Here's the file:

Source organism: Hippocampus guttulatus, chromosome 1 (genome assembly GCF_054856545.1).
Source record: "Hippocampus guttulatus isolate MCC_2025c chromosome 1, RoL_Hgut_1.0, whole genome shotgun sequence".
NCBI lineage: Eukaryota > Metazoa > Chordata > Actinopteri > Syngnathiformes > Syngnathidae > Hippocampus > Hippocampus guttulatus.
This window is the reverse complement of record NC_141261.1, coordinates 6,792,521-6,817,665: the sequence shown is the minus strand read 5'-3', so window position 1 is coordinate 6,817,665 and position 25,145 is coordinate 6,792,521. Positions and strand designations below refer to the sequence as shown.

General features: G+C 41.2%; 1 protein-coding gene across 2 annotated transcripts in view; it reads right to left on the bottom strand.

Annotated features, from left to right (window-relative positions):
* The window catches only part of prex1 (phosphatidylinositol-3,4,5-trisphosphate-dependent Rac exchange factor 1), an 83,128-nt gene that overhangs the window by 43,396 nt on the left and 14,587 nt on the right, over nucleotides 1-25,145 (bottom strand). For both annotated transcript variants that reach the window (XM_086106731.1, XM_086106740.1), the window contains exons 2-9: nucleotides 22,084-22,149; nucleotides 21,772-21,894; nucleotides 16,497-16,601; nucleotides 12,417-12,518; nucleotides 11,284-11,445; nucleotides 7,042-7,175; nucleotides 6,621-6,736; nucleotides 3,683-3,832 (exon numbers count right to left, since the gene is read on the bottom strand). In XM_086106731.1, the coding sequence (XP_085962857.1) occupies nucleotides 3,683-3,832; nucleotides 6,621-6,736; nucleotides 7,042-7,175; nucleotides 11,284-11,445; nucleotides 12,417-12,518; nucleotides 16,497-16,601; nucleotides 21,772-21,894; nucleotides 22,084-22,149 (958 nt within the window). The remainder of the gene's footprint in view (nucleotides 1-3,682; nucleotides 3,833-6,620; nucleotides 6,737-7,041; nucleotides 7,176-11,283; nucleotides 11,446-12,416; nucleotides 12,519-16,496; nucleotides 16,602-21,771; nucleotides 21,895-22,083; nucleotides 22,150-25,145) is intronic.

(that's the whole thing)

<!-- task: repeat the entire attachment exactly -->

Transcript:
Source organism: Hippocampus guttulatus, chromosome 1 (genome assembly GCF_054856545.1).
Source record: "Hippocampus guttulatus isolate MCC_2025c chromosome 1, RoL_Hgut_1.0, whole genome shotgun sequence".
NCBI lineage: Eukaryota > Metazoa > Chordata > Actinopteri > Syngnathiformes > Syngnathidae > Hippocampus > Hippocampus guttulatus.
This window is the reverse complement of record NC_141261.1, coordinates 6,792,521-6,817,665: the sequence shown is the minus strand read 5'-3', so window position 1 is coordinate 6,817,665 and position 25,145 is coordinate 6,792,521. Positions and strand designations below refer to the sequence as shown.

General features: G+C 41.2%; 1 protein-coding gene across 2 annotated transcripts in view; it reads right to left on the bottom strand.

Annotated features, from left to right (window-relative positions):
* The window catches only part of prex1 (phosphatidylinositol-3,4,5-trisphosphate-dependent Rac exchange factor 1), an 83,128-nt gene that overhangs the window by 43,396 nt on the left and 14,587 nt on the right, over nucleotides 1-25,145 (bottom strand). For both annotated transcript variants that reach the window (XM_086106731.1, XM_086106740.1), the window contains exons 2-9: nucleotides 22,084-22,149; nucleotides 21,772-21,894; nucleotides 16,497-16,601; nucleotides 12,417-12,518; nucleotides 11,284-11,445; nucleotides 7,042-7,175; nucleotides 6,621-6,736; nucleotides 3,683-3,832 (exon numbers count right to left, since the gene is read on the bottom strand). In XM_086106731.1, the coding sequence (XP_085962857.1) occupies nucleotides 3,683-3,832; nucleotides 6,621-6,736; nucleotides 7,042-7,175; nucleotides 11,284-11,445; nucleotides 12,417-12,518; nucleotides 16,497-16,601; nucleotides 21,772-21,894; nucleotides 22,084-22,149 (958 nt within the window). The remainder of the gene's footprint in view (nucleotides 1-3,682; nucleotides 3,833-6,620; nucleotides 6,737-7,041; nucleotides 7,176-11,283; nucleotides 11,446-12,416; nucleotides 12,519-16,496; nucleotides 16,602-21,771; nucleotides 21,895-22,083; nucleotides 22,150-25,145) is intronic.